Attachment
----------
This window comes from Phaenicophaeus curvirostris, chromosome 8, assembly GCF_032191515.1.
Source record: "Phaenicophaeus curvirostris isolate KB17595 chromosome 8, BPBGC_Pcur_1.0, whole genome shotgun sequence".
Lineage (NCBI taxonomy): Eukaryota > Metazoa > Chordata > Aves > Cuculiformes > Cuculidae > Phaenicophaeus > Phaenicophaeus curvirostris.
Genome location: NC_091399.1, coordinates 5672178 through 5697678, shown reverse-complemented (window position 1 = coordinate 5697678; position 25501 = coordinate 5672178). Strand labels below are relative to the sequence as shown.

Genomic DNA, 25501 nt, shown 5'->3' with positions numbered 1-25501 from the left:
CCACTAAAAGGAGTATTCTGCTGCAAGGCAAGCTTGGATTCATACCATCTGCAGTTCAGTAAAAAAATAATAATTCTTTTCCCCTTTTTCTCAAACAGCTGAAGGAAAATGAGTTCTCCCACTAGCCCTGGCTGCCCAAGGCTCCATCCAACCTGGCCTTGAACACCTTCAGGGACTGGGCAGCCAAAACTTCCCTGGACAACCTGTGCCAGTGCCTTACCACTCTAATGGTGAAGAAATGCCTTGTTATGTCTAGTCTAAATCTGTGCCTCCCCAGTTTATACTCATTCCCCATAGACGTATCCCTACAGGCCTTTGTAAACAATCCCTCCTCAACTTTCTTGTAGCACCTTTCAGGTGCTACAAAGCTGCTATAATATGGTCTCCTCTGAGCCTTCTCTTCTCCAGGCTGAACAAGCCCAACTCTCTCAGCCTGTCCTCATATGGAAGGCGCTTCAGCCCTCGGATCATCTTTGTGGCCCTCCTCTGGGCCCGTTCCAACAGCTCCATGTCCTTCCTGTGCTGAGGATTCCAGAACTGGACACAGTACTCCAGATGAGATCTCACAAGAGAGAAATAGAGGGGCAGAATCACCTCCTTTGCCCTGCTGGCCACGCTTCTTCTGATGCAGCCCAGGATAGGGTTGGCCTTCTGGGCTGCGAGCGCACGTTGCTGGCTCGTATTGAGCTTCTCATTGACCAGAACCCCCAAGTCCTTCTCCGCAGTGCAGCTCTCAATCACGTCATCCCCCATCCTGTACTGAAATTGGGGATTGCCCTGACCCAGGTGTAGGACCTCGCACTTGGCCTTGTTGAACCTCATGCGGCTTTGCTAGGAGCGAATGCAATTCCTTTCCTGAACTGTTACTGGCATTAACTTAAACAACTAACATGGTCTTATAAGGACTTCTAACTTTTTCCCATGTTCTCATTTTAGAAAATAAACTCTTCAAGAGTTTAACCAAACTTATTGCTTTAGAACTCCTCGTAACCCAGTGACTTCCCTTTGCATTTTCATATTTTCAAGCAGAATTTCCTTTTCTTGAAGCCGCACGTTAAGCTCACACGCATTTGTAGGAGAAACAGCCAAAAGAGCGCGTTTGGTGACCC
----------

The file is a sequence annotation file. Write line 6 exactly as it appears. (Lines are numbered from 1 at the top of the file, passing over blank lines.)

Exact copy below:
CCACTAAAAGGAGTATTCTGCTGCAAGGCAAGCTTGGATTCATACCATCTGCAGTTCAGTAAAAAAATAATAATTCTTTTCCCCTTTTTCTCAAACAGCTGAAGGAAAATGAGTTCTCCCACTAGCCCTGGCTGCCCAAGGCTCCATCCAACCTGGCCTTGAACACCTTCAGGGACTGGGCAGCCAAAACTTCCCTGGACAACCTGTGCCAGTGCCTTACCACTCTAATGGTGAAGAAATGCCTTGTTATGTCTAGTCTAAATCTGTGCCTCCCCAGTTTATACTCATTCCCCATAGACGTATCCCTACAGGCCTTTGTAAACAATCCCTCCTCAACTTTCTTGTAGCACCTTTCAGGTGCTACAAAGCTGCTATAATATGGTCTCCTCTGAGCCTTCTCTTCTCCAGGCTGAACAAGCCCAACTCTCTCAGCCTGTCCTCATATGGAAGGCGCTTCAGCCCTCGGATCATCTTTGTGGCCCTCCTCTGGGCCCGTTCCAACAGCTCCATGTCCTTCCTGTGCTGAGGATTCCAGAACTGGACACAGTACTCCAGATGAGATCTCACAAGAGAGAAATAGAGGGGCAGAATCACCTCCTTTGCCCTGCTGGCCACGCTTCTTCTGATGCAGCCCAGGATAGGGTTGGCCTTCTGGGCTGCGAGCGCACGTTGCTGGCTCGTATTGAGCTTCTCATTGACCAGAACCCCCAAGTCCTTCTCCGCAGTGCAGCTCTCAATCACGTCATCCCCCATCCTGTACTGAAATTGGGGATTGCCCTGACCCAGGTGTAGGACCTCGCACTTGGCCTTGTTGAACCTCATGCGGCTTTGCTAGGAGCGAATGCAATTCCTTTCCTGAACTGTTACTGGCATTAACTTAAACAACTAACATGGTCTTATAAGGACTTCTAACTTTTTCCCATGTTCTCATTTTAGAAAATAAACTCTTCAAGAGTTTAACCAAACTTATTGCTTTAGAACTCCTCGTAACCCAGTGACTTCCCTTTGCATTTTCATATTTTCAAGCAGAATTTCCTTTTCTTGAAGCCGCACGTTAAGCTCACACGCATTTGTAGGAGAAACAGCCAAAAGAGCGCGTTTGGTGACCC